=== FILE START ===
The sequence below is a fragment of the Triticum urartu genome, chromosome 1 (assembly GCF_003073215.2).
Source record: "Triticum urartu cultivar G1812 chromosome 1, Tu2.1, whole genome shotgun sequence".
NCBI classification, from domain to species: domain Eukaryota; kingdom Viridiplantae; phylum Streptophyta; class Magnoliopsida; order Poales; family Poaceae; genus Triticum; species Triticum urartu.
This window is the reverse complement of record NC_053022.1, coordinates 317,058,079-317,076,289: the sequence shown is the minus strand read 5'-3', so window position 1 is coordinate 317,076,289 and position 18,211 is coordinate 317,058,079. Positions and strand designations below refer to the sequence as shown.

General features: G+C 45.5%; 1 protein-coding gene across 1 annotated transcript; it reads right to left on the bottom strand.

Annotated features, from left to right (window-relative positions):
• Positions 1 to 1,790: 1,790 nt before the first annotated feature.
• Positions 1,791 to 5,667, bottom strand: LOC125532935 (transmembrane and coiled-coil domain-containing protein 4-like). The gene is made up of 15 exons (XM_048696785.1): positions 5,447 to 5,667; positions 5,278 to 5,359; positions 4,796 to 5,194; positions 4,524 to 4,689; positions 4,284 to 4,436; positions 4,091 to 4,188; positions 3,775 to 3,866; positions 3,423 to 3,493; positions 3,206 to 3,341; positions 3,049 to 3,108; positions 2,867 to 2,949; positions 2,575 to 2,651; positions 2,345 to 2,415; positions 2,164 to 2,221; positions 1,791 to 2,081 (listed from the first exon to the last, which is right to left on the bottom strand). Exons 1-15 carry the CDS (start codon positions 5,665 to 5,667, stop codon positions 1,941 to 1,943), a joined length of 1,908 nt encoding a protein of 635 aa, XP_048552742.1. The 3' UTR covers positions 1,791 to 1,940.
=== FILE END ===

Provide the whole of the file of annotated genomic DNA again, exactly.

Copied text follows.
The sequence below is a fragment of the Triticum urartu genome, chromosome 1 (assembly GCF_003073215.2).
Source record: "Triticum urartu cultivar G1812 chromosome 1, Tu2.1, whole genome shotgun sequence".
NCBI classification, from domain to species: domain Eukaryota; kingdom Viridiplantae; phylum Streptophyta; class Magnoliopsida; order Poales; family Poaceae; genus Triticum; species Triticum urartu.
This window is the reverse complement of record NC_053022.1, coordinates 317,058,079-317,076,289: the sequence shown is the minus strand read 5'-3', so window position 1 is coordinate 317,076,289 and position 18,211 is coordinate 317,058,079. Positions and strand designations below refer to the sequence as shown.

General features: G+C 45.5%; 1 protein-coding gene across 1 annotated transcript; it reads right to left on the bottom strand.

Annotated features, from left to right (window-relative positions):
• Positions 1 to 1,790: 1,790 nt before the first annotated feature.
• Positions 1,791 to 5,667, bottom strand: LOC125532935 (transmembrane and coiled-coil domain-containing protein 4-like). The gene is made up of 15 exons (XM_048696785.1): positions 5,447 to 5,667; positions 5,278 to 5,359; positions 4,796 to 5,194; positions 4,524 to 4,689; positions 4,284 to 4,436; positions 4,091 to 4,188; positions 3,775 to 3,866; positions 3,423 to 3,493; positions 3,206 to 3,341; positions 3,049 to 3,108; positions 2,867 to 2,949; positions 2,575 to 2,651; positions 2,345 to 2,415; positions 2,164 to 2,221; positions 1,791 to 2,081 (listed from the first exon to the last, which is right to left on the bottom strand). Exons 1-15 carry the CDS (start codon positions 5,665 to 5,667, stop codon positions 1,941 to 1,943), a joined length of 1,908 nt encoding a protein of 635 aa, XP_048552742.1. The 3' UTR covers positions 1,791 to 1,940.